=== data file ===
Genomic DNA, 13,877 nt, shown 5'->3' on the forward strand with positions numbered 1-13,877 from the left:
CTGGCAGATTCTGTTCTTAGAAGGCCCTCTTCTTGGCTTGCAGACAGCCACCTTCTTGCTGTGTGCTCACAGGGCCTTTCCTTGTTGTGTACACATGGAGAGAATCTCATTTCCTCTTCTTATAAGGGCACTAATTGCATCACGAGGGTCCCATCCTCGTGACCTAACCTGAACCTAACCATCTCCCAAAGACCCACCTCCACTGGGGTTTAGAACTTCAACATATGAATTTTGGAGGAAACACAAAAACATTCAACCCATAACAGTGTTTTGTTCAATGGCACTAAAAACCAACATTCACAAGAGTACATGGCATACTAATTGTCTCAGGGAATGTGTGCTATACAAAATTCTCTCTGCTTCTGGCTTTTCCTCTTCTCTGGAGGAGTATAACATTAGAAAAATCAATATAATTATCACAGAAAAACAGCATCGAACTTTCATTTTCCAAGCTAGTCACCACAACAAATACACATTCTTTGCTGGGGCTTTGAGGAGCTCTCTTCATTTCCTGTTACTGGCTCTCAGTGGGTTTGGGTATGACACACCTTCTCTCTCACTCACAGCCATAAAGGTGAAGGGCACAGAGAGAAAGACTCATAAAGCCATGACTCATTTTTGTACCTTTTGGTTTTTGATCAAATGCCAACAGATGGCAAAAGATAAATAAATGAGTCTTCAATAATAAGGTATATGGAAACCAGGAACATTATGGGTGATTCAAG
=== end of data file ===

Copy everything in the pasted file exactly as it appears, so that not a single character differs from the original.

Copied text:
Genomic DNA, 13,877 nt, shown 5'->3' on the forward strand with positions numbered 1-13,877 from the left:
CTGGCAGATTCTGTTCTTAGAAGGCCCTCTTCTTGGCTTGCAGACAGCCACCTTCTTGCTGTGTGCTCACAGGGCCTTTCCTTGTTGTGTACACATGGAGAGAATCTCATTTCCTCTTCTTATAAGGGCACTAATTGCATCACGAGGGTCCCATCCTCGTGACCTAACCTGAACCTAACCATCTCCCAAAGACCCACCTCCACTGGGGTTTAGAACTTCAACATATGAATTTTGGAGGAAACACAAAAACATTCAACCCATAACAGTGTTTTGTTCAATGGCACTAAAAACCAACATTCACAAGAGTACATGGCATACTAATTGTCTCAGGGAATGTGTGCTATACAAAATTCTCTCTGCTTCTGGCTTTTCCTCTTCTCTGGAGGAGTATAACATTAGAAAAATCAATATAATTATCACAGAAAAACAGCATCGAACTTTCATTTTCCAAGCTAGTCACCACAACAAATACACATTCTTTGCTGGGGCTTTGAGGAGCTCTCTTCATTTCCTGTTACTGGCTCTCAGTGGGTTTGGGTATGACACACCTTCTCTCTCACTCACAGCCATAAAGGTGAAGGGCACAGAGAGAAAGACTCATAAAGCCATGACTCATTTTTGTACCTTTTGGTTTTTGATCAAATGCCAACAGATGGCAAAAGATAAATAAATGAGTCTTCAATAATAAGGTATATGGAAACCAGGAACATTATGGGTGATTCAAG